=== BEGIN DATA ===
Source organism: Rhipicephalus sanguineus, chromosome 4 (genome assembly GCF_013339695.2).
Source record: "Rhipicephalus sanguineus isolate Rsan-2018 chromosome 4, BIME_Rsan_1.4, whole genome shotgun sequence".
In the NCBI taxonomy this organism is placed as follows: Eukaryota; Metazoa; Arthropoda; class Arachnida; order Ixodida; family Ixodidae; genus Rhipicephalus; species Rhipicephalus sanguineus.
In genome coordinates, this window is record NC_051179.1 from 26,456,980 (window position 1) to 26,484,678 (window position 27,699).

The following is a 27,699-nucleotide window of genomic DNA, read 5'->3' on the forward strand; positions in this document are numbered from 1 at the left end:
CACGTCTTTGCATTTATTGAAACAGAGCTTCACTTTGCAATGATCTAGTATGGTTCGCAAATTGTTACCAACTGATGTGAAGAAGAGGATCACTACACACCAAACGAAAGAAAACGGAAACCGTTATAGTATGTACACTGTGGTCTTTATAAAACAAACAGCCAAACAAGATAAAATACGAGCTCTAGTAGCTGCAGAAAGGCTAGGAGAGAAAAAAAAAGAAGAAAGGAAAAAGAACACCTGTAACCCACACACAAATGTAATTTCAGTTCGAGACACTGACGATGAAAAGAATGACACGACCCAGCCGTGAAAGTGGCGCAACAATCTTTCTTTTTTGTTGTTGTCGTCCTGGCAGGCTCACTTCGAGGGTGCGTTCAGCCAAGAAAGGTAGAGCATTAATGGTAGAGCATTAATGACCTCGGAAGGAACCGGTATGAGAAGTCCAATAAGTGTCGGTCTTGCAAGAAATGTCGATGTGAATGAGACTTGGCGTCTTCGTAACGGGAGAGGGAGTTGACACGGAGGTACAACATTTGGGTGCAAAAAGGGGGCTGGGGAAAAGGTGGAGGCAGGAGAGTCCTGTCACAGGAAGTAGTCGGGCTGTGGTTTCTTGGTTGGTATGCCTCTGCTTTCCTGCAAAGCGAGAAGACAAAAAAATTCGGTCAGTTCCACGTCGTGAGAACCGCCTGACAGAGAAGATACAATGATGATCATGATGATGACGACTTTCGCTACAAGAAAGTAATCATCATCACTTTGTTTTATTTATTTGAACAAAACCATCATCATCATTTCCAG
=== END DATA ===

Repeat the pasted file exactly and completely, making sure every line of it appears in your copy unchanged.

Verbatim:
Source organism: Rhipicephalus sanguineus, chromosome 4 (genome assembly GCF_013339695.2).
Source record: "Rhipicephalus sanguineus isolate Rsan-2018 chromosome 4, BIME_Rsan_1.4, whole genome shotgun sequence".
In the NCBI taxonomy this organism is placed as follows: Eukaryota; Metazoa; Arthropoda; class Arachnida; order Ixodida; family Ixodidae; genus Rhipicephalus; species Rhipicephalus sanguineus.
In genome coordinates, this window is record NC_051179.1 from 26,456,980 (window position 1) to 26,484,678 (window position 27,699).

The following is a 27,699-nucleotide window of genomic DNA, read 5'->3' on the forward strand; positions in this document are numbered from 1 at the left end:
CACGTCTTTGCATTTATTGAAACAGAGCTTCACTTTGCAATGATCTAGTATGGTTCGCAAATTGTTACCAACTGATGTGAAGAAGAGGATCACTACACACCAAACGAAAGAAAACGGAAACCGTTATAGTATGTACACTGTGGTCTTTATAAAACAAACAGCCAAACAAGATAAAATACGAGCTCTAGTAGCTGCAGAAAGGCTAGGAGAGAAAAAAAAAGAAGAAAGGAAAAAGAACACCTGTAACCCACACACAAATGTAATTTCAGTTCGAGACACTGACGATGAAAAGAATGACACGACCCAGCCGTGAAAGTGGCGCAACAATCTTTCTTTTTTGTTGTTGTCGTCCTGGCAGGCTCACTTCGAGGGTGCGTTCAGCCAAGAAAGGTAGAGCATTAATGGTAGAGCATTAATGACCTCGGAAGGAACCGGTATGAGAAGTCCAATAAGTGTCGGTCTTGCAAGAAATGTCGATGTGAATGAGACTTGGCGTCTTCGTAACGGGAGAGGGAGTTGACACGGAGGTACAACATTTGGGTGCAAAAAGGGGGCTGGGGAAAAGGTGGAGGCAGGAGAGTCCTGTCACAGGAAGTAGTCGGGCTGTGGTTTCTTGGTTGGTATGCCTCTGCTTTCCTGCAAAGCGAGAAGACAAAAAAATTCGGTCAGTTCCACGTCGTGAGAACCGCCTGACAGAGAAGATACAATGATGATCATGATGATGACGACTTTCGCTACAAGAAAGTAATCATCATCACTTTGTTTTATTTATTTGAACAAAACCATCATCATCATTTCCAG